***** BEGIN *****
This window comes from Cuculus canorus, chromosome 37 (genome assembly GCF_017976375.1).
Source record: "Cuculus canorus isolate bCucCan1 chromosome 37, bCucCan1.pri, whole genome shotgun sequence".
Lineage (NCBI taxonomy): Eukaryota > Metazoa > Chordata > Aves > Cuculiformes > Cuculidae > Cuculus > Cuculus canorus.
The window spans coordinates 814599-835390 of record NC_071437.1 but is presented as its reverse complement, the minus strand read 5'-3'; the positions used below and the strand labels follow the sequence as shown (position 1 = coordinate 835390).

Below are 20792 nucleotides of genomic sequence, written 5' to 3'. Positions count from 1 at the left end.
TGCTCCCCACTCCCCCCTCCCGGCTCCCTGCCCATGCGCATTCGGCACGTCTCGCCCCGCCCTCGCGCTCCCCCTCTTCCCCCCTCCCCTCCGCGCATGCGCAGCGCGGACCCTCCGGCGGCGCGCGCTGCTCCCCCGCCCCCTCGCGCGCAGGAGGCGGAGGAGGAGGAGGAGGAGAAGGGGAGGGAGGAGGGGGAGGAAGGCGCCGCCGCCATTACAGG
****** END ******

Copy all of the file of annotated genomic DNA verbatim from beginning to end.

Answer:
This window comes from Cuculus canorus, chromosome 37 (genome assembly GCF_017976375.1).
Source record: "Cuculus canorus isolate bCucCan1 chromosome 37, bCucCan1.pri, whole genome shotgun sequence".
Lineage (NCBI taxonomy): Eukaryota > Metazoa > Chordata > Aves > Cuculiformes > Cuculidae > Cuculus > Cuculus canorus.
The window spans coordinates 814599-835390 of record NC_071437.1 but is presented as its reverse complement, the minus strand read 5'-3'; the positions used below and the strand labels follow the sequence as shown (position 1 = coordinate 835390).

Below are 20792 nucleotides of genomic sequence, written 5' to 3'. Positions count from 1 at the left end.
TGCTCCCCACTCCCCCCTCCCGGCTCCCTGCCCATGCGCATTCGGCACGTCTCGCCCCGCCCTCGCGCTCCCCCTCTTCCCCCCTCCCCTCCGCGCATGCGCAGCGCGGACCCTCCGGCGGCGCGCGCTGCTCCCCCGCCCCCTCGCGCGCAGGAGGCGGAGGAGGAGGAGGAGGAGAAGGGGAGGGAGGAGGGGGAGGAAGGCGCCGCCGCCATTACAGG